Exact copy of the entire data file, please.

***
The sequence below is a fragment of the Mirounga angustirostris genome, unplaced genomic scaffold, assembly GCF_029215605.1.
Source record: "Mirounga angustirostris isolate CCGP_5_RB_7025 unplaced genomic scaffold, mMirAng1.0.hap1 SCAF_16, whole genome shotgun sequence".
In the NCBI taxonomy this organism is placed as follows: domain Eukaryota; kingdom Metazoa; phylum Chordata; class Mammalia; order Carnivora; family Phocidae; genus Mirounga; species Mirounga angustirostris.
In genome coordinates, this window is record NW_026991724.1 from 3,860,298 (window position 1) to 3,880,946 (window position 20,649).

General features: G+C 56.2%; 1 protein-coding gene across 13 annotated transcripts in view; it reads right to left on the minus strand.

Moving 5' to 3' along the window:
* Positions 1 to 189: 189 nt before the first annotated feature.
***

The sequence below is a fragment of the Mirounga angustirostris genome, unplaced genomic scaffold, assembly GCF_029215605.1.
Source record: "Mirounga angustirostris isolate CCGP_5_RB_7025 unplaced genomic scaffold, mMirAng1.0.hap1 SCAF_16, whole genome shotgun sequence".
In the NCBI taxonomy this organism is placed as follows: domain Eukaryota; kingdom Metazoa; phylum Chordata; class Mammalia; order Carnivora; family Phocidae; genus Mirounga; species Mirounga angustirostris.
In genome coordinates, this window is record NW_026991724.1 from 3,860,298 (window position 1) to 3,880,946 (window position 20,649).

General features: G+C 56.2%; 1 protein-coding gene across 13 annotated transcripts in view; it reads right to left on the minus strand.

Moving 5' to 3' along the window:
* Positions 1 to 189: 189 nt before the first annotated feature.